No Lack response to a comment about J Krishnamurti and Schopenhauer:

Interestingly, the sense of ‘no lack’ does not cause inertia or phlematism. It’s more a truly ‘self’-less situation in which the already present ‘no-lackness’ expresses itself joyfully. Children play in a sand castle without a felt need to entertain any meaning.

JK would agree with St Francis of Assisi who said: “What we are looking for is what is looking.’

We can verify this by sensing that the ‘looking itself’ has no lack. It is the mental identification with a ‘me’ that

1. believes that it causes the seeing (how ridiculous to think this) and

2. interprets/defines/relates to the apparent objects (what is ‘seen’)

Those two mental activities result in a sense of lack and cause the striving toward no lack. Hence the yearning for meaning – in the hope that meaning will fill the sense of lack. It won’t. To realise the ever-fresh, timeless ‘looking’ (fundamental awareness) is what Krishnamurti is pointing to – and many others. Schopenhauer’s interpretations can lure the mind into dwelling on theory. Once done with it, the actual realisation of what JK is pointing to is more rewarding.

In response to depressing thoughts

Dietrich: The question I would ask is: Is the focus on the ‘about’ what is seen or on the seeing itself? The ‘about’ is never going to satisfy. To give ‘meaning’ – good or bad – is just another form of a comment (‘about’). A solution would be to let internal comments fade out by giving them less attention, simply by realising that looking for improved commentaries is not going to satisfy. In realising this, freedom and unconditional love are seen to be your nature. Frustrating self-talk doesn’t come near this. Comments can’t see this. Meaning can’t see this. It’s okay and joyful to see the impotence of meaning.

RESPONSE: the empty nothing doesn’t nourish nor satisfy. I don’t feel any qualities, no freedom nor love.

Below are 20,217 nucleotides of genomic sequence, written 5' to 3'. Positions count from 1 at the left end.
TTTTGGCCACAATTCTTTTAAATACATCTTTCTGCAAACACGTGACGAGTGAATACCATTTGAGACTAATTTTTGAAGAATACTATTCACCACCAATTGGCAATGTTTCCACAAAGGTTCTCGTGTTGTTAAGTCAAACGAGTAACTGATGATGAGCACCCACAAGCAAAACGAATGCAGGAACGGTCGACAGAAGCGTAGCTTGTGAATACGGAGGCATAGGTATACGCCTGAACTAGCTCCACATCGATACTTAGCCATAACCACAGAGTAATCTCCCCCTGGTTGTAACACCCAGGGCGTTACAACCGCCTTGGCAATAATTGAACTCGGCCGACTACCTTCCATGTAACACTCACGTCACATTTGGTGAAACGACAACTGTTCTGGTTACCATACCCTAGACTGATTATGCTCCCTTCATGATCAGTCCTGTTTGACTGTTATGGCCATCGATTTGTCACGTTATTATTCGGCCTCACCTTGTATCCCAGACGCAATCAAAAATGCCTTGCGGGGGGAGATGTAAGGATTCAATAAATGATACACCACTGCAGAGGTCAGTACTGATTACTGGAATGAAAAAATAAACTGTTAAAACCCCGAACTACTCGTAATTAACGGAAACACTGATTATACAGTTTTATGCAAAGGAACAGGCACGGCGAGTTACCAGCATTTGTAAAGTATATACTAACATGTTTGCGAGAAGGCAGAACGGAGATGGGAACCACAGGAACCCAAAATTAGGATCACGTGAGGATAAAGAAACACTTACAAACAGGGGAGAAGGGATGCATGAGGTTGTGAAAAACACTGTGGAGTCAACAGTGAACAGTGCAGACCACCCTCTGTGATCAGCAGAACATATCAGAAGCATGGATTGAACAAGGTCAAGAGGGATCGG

Dietrich: Thoughts assume an authority that thinks that it has to be served and filled with satisfaction. The issue is not that there is no freedom or love. The issue is that the imagined authority, demanding satisfaction, continues to demand like a 4 year old child (‘me’) that hassles mum (life) for ice cream after ice cream (satisfaction). That activity of demanding is the distraction from the freedom. However, it is not very efficient for the believed-in child to try to slap itself in an attempt to reduce demanding. It is more efficient to see that the mind recreates the demander – (the 4 year old) – from moment to moment. The demander is a believed-in thought product. By seeing this, the demander is seen through, together with the demanding, and what’s left is freedom from this tyranny. This tyranny is a blessing in disguise because the cherishing of such an imagined child is no longer seen to make sense. Once this is seen, eating ice cream will be a much more enjoyable activity as it is not polluted by the activity of demanding.

The ‘Now’ (Presence) and Meaning

‘Now’ cannot have meaning as Now as it is more fundamental than any thought construct. Any meaning is involves thought. However, the Now (Presence) as source of all is able to produce and attach meaning to what it projects as seemingly other than itself. Ultimately, all apparent meaning is dreamt by Now. One could say that from the perspective of the dreamt object there appears to be a meaning in realising this.

Meaning is the same as ‘what matters’.

I like the quote of Jordan Peterson “The world is not made of Matter, the world is made of ‘What-Matters’­. It contains a lot of truth. When strictly nothing matters at all, the worlds cease. Having said this, I see that there is the possibility that ‘what matters’ can have an optional, playful flair. To build a sand castle at the beach – does it matter to the children? It doesn’t matter to the extent where the children get worried about the next big wave. However, they may still give the castle some meaning within the scope of playfulness while it lasts, and they may even enjoy the drama of the wave eventually flattening everything.